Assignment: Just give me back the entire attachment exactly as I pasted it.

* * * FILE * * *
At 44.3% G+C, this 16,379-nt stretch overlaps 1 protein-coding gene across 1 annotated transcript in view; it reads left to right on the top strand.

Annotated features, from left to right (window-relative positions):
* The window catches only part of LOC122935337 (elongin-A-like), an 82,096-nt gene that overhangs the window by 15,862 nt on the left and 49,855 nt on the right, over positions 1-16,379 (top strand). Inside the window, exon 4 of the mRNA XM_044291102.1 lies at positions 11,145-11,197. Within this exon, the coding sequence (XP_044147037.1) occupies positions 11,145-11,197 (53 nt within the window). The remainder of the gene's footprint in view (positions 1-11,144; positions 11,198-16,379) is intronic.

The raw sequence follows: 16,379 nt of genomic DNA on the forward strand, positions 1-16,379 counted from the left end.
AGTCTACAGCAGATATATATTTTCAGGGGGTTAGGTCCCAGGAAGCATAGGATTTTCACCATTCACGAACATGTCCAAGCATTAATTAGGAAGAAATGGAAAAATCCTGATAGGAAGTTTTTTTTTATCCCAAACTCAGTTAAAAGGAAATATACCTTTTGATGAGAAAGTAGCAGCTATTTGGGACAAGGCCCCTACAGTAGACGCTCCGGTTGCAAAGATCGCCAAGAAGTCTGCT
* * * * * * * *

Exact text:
At 44.3% G+C, this 16,379-nt stretch overlaps 1 protein-coding gene across 1 annotated transcript in view; it reads left to right on the top strand.

Annotated features, from left to right (window-relative positions):
* The window catches only part of LOC122935337 (elongin-A-like), an 82,096-nt gene that overhangs the window by 15,862 nt on the left and 49,855 nt on the right, over positions 1-16,379 (top strand). Inside the window, exon 4 of the mRNA XM_044291102.1 lies at positions 11,145-11,197. Within this exon, the coding sequence (XP_044147037.1) occupies positions 11,145-11,197 (53 nt within the window). The remainder of the gene's footprint in view (positions 1-11,144; positions 11,198-16,379) is intronic.

The raw sequence follows: 16,379 nt of genomic DNA on the forward strand, positions 1-16,379 counted from the left end.
AGTCTACAGCAGATATATATTTTCAGGGGGTTAGGTCCCAGGAAGCATAGGATTTTCACCATTCACGAACATGTCCAAGCATTAATTAGGAAGAAATGGAAAAATCCTGATAGGAAGTTTTTTTTTATCCCAAACTCAGTTAAAAGGAAATATACCTTTTGATGAGAAAGTAGCAGCTATTTGGGACAAGGCCCCTACAGTAGACGCTCCGGTTGCAAAGATCGCCAAGAAGTCTGCT